"I pride myself on being able to score every time I touch the ball," Broyles said. "You have to have that mentality. As a receiver, you don't get that many chances. I'm blessed to get six or seven catches a game.
"Some guys are content to get a catch or a first down. I'm not satisfied. I want to score. That's the ultimate goal and I believe I can score on any play. I want to be the best receiver in the nation. I've heard talk about my being the best receiver coming back in the Big 12. That motivates me."
Broyles is also motivated by the reaction from all those Oklahoma fans when he makes a big play.
"I like to see the expressions on people's faces," he said. "People want to be entertained. I try to be electric and make them jump up and down."
1. WR Ryan Broyles, Oklahoma: He had seven plays that covered at least 40 yards. He was especially dangerous in the last three games of '09: 376 total receiving yards and punt returns of 59, 87 and 42 yards.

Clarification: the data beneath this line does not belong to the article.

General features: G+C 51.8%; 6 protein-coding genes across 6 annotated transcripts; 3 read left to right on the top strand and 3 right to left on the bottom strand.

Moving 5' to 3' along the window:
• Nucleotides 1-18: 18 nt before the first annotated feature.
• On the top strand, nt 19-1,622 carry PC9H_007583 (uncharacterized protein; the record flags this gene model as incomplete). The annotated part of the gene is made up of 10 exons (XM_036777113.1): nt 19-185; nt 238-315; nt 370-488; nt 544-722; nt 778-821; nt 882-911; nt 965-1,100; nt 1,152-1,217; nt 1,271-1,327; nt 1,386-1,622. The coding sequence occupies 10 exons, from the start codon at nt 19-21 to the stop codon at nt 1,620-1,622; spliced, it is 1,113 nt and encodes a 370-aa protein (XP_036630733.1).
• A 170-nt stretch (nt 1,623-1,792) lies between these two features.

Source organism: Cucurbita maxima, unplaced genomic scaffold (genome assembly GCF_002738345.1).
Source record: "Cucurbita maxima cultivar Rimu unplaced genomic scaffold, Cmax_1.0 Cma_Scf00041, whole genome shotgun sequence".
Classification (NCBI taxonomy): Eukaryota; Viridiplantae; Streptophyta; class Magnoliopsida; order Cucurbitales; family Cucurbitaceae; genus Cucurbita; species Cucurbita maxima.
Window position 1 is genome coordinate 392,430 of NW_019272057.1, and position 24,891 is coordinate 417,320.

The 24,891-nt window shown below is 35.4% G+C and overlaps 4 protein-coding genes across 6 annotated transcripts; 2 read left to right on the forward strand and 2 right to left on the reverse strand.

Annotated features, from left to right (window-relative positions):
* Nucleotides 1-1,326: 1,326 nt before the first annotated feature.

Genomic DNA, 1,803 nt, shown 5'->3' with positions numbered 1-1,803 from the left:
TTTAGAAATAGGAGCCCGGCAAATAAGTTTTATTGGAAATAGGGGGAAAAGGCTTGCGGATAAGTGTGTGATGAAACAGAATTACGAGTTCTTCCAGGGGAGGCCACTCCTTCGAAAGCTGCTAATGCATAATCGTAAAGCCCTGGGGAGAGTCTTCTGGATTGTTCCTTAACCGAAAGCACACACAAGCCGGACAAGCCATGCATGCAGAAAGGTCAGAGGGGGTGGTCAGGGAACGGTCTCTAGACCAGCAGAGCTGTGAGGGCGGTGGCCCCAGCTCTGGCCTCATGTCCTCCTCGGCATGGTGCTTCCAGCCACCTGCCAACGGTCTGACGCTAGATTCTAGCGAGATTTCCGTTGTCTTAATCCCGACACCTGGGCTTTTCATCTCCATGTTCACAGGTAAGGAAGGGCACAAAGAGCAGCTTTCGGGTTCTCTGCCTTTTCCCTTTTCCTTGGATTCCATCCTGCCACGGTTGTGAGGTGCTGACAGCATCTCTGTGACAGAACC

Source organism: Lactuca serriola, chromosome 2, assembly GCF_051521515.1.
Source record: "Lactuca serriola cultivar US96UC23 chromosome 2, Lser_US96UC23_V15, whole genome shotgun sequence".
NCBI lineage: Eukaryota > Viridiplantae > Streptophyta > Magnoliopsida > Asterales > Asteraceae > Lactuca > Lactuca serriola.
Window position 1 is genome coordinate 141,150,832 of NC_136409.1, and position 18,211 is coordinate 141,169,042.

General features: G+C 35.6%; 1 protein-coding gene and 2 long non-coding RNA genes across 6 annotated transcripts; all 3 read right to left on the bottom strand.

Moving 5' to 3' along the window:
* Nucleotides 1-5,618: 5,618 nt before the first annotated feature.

2. WR Jonathan Baldwin, Pittsburgh: Baldwin, who is 6 feet 5 and 225 pounds, has emerged as one of the country's premier deep threats. In 2009, he had 11 catches of at least 30 yards and 22 plays that covered at least 20 yards. In his final three regular-season games, he had catches that gained 36 and 51 yards against Notre Dame, 50 yards against West Virginia and 40 yards against Cincinnati. He also had a 61-yard run against USF.
3. RB Ryan Williams, Virginia Tech: What does he do for an encore? If Williams shows much improvement over his redshirt freshmen season, watch out. He ripped off at least one play for at least 20 yards in 11 of the Hokies' 13 games. He settled for a long run of 19 yards against N.C. State, although he scored four touchdowns in that game. Williams had 23 plays that covered at least 20 yards. That included a 43-yard reception and a 32-yard touchdown run against Alabama. He also had touchdown runs of 57 yards against Marshall, 66 yards against Georgia Tech and 61 yards against Virginia.
4. RB Noel Devine, West Virginia: Every time Devine touches the ball, opposing fans, players and coaches hold their breath. In three seasons, he has scored nine touchdowns on runs of at least 25 yards. In '09, he had 14 runs of at least 20 yards, and half of them covered at least 56 yards. He had scoring runs of 71, 77, 88 and 56 yards. He also had runs of 56, 63 and 70 yards in which he did not score.